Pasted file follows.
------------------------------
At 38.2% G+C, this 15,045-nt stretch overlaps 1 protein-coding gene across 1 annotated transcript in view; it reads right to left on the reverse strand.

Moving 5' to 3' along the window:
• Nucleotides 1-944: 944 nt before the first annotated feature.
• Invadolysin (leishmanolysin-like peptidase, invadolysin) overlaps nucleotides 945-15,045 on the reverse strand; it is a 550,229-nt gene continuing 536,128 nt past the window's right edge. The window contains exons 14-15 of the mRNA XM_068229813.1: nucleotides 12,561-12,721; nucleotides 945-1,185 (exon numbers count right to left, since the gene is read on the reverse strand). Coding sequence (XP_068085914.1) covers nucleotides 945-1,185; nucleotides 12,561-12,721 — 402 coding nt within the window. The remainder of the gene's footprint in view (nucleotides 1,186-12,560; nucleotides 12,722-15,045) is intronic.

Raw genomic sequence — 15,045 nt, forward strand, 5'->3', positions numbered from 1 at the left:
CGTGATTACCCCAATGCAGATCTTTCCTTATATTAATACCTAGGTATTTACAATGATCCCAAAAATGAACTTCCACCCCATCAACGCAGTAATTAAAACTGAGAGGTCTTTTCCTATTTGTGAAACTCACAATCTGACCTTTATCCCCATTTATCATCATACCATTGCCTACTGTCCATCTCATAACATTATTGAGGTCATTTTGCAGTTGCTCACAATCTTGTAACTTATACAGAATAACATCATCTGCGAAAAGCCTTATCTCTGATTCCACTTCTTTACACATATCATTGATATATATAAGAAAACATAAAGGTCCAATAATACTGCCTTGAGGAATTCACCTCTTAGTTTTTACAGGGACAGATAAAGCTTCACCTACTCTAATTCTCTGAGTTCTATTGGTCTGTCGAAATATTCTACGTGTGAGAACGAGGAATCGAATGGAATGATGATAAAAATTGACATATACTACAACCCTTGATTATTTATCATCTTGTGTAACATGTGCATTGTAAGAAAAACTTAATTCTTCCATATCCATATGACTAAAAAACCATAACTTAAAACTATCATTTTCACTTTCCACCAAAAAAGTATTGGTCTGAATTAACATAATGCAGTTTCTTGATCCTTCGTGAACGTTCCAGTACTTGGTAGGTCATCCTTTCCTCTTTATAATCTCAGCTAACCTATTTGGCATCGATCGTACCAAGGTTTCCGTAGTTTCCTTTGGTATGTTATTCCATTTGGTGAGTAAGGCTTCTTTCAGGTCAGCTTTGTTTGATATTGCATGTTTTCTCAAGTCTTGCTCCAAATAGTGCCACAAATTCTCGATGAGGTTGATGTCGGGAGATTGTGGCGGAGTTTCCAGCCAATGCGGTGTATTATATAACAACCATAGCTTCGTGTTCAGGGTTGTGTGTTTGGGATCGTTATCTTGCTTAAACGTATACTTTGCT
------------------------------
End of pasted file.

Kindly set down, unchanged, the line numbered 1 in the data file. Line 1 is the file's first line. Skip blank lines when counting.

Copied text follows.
At 38.2% G+C, this 15,045-nt stretch overlaps 1 protein-coding gene across 1 annotated transcript in view; it reads right to left on the reverse strand.